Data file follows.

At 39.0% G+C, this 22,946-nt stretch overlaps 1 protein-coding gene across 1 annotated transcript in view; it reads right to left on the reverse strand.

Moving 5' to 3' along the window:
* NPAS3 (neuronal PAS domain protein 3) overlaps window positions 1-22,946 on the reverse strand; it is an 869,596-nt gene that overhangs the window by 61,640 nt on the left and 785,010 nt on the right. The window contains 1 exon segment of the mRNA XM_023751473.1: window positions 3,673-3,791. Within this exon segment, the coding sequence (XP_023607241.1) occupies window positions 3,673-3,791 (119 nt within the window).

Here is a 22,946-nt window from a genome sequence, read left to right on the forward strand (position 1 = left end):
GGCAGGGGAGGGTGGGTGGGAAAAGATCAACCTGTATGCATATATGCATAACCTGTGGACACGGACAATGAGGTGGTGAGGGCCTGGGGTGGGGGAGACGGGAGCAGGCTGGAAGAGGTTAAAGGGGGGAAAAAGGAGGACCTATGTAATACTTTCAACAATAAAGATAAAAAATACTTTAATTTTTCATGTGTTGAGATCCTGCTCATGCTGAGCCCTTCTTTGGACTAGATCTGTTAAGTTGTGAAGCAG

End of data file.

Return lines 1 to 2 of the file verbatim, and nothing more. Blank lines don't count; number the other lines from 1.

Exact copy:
At 39.0% G+C, this 22,946-nt stretch overlaps 1 protein-coding gene across 1 annotated transcript in view; it reads right to left on the reverse strand.

Moving 5' to 3' along the window: